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Listens to music

My favorite albums of 2013

December 08, 2013

I’m not a music critic. But I do know what I like listening to, and want to share that with more people. These aren’t ranked in any particular way, mostly a combination of how many times I listened to it and how well I thought it was put together.

10. Jon Hopkins – Immunity

Jon Hopkins

Jon Hopkins’s style of quiet, pulsating rhythms has been on my mind since his 2009 single Light Through The Veins. After a long break, it’s easy to see how his sound has matured. This album doesn’t have many standout tracks, but is filled with the signature Jon Hopkins craft that makes it so enjoyable to listen to.

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9. Kavinsky – OutRun

Kavinsky

Appropriately enough, I first heard Nightcall while driving in California. The album is just like that song, 80s beats with modern production. I had my doubts at first, but it’s since become a staple of my workday playlists. Solid all around.

Rdio Spotify

8. Kanye West – Yeezus

Kanye West

I knew I’d like this album from the moment I first saw Kanye’s giant face projected on the side of a building playing “New Slaves” for the first time. Hard to listen to at times, but always interesting, this album may represent a turning point in my tastes.

Rdio Spotify

7. Daft Punk – Random Access Memories

Daft Punk

Daft Punk is one of my all-time favorites–Discover and Alive 2007 are two of the best electronic albums of all time. Each of their albums has a unique sound, the latest moving back towards the “human” sound they shunned in Human After All. It’s more relaxed, but still danceable. There are a few misses, but still a classic album.

Rdio Spotify

6. St. Lucia – When The Night

St. Lucia

I couldn’t escape St. Lucia this summer. I first heard his music when he started releasing a series of singles building up to this album release. This album is just filled with catchy tracks, including singles “September”, “Elevate”, and “We Got It Wrong”. This was always in the background while I traveled this year.

Rdio Spotify

5. James Blake – Overgrown

James Blake

My brother uses James Blake’s “Limit To Your Love” as his benchmark for headphone quality. If the bass is good, he’s in. Overgrown stays in the same vein as his previous album, with minimal arrangements and reverberating vocals–and bass, of course. Standout tracks include “Overgrown”, “Digital Lion”, and “Retrograde”.

Rdio Spotify

4. Flume – Flume

Flume

This album blends an R&B influence with Flume’s great production skills. Nowhere is that more obvious than the recently-released Deluxe Edition of this album, featuring an additional 18 tracks. It includes a new hiphop mixtape version of the original album, with rhymes from more than a dozen artists, and plenty of remixes (including an incredible version of Disclosure’s “You & Me”).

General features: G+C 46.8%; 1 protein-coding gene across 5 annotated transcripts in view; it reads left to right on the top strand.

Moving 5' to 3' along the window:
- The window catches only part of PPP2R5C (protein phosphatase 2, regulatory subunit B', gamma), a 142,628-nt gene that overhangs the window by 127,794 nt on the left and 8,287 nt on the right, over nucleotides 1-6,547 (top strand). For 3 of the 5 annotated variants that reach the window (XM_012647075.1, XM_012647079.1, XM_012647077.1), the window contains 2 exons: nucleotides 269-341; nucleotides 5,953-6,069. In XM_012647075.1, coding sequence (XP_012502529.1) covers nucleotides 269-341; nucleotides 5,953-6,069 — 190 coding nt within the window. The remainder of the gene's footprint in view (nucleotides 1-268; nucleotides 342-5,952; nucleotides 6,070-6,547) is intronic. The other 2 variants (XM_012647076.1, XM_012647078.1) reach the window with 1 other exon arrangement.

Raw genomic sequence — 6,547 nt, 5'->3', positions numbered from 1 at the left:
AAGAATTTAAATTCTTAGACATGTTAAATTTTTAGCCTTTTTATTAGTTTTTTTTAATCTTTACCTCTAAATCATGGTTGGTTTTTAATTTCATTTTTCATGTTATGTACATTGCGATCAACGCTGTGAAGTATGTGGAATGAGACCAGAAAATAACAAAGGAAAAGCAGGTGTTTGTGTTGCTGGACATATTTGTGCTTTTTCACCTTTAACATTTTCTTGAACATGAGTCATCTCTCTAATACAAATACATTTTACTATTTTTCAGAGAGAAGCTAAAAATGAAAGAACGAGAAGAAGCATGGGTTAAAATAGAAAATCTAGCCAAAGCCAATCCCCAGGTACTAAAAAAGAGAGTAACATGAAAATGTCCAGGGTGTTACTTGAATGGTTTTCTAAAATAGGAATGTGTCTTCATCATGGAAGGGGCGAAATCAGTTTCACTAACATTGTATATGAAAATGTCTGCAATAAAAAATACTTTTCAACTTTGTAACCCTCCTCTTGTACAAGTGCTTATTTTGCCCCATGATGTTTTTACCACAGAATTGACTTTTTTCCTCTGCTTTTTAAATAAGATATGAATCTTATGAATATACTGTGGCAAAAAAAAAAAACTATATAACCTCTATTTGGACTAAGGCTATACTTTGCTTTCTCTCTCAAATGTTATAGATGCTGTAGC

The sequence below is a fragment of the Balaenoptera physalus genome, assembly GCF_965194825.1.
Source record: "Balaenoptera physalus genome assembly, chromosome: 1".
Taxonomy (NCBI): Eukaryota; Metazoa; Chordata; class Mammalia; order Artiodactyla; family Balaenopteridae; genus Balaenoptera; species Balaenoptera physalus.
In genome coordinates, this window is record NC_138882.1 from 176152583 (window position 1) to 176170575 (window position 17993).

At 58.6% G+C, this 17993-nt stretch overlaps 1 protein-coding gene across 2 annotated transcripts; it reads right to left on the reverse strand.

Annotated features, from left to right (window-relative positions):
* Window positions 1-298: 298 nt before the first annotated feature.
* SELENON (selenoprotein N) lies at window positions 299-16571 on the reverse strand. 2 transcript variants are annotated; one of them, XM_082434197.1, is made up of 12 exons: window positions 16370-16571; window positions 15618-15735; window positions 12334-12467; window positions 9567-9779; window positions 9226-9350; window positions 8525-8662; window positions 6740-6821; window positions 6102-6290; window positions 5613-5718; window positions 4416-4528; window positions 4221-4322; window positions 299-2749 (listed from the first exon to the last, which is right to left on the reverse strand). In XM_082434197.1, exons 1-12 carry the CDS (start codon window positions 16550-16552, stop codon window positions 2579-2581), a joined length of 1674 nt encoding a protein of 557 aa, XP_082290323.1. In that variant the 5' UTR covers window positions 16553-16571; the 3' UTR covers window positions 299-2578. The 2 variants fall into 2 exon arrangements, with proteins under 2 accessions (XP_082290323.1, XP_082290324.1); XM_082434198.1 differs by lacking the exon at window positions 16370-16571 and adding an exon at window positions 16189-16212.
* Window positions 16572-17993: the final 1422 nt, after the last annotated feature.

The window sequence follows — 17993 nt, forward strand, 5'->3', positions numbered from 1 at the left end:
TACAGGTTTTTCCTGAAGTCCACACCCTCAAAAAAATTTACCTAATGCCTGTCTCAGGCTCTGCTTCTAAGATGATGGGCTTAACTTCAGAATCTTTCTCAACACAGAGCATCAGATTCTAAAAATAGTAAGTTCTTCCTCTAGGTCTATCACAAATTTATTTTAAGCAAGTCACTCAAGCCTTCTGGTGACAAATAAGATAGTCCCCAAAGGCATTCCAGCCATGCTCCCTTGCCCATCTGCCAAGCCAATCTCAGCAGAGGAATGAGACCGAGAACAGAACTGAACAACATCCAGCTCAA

Rdio Spotify

3. Disclosure – Settle

Disclosure

Disclosure is ridiculously catchy. I think that’s the best description. It’s not complicated, just great beats and vocals (like motivational speaker ET the Hip Hop preacher).

Rdio Spotify

2. Chvrches – The Bones of What You Believe

Chvrches

I’m not sure how Chvrches does it. They tour all the time, but still manage to release new material regularly. And at the same time, they’ve also exploded in popularity with “Recover”. I got the chance to see them three times this year– they were here that often–starting in a tiny venue in Brooklyn and moving to a sold-out show at Terminal 5.

Their songs aren’t complicated, but Lauren’s voice and attitude carry them even in the most violent crescendos. They wear their influences proudly, frequently covering Prince’s “I Would Die 4 U” live, and more recently Whitney Houston and Haim. It all comes together into a high-enery pop masterpiece that carried me through this summer.

Rdio Spotify

1. Lorde – Pure Heroine

Lorde

Yes, she has the most overplayed song of the year. But I can’t think of any artist that deserves it more–because there are no artists quite like Lorde. And to be fair, I played this album for myself way more often than I’ve overheard it elsewhere.

This was cemented as my favorite album of the year at Lorde’s first show in NYC, when she played all the material from her album prior to its release. I went in already loving her songs, but went out loving her as an artist. She’s set herself apart in her songwriting, her control of her image, and simultaneous rejection and embrace of pop culture. It’s all shown in this album, which feels perfectly suited for a party or an introspective moment. All of it means I couldn’t be more excited about Lorde, and can’t wait to see what she does next.

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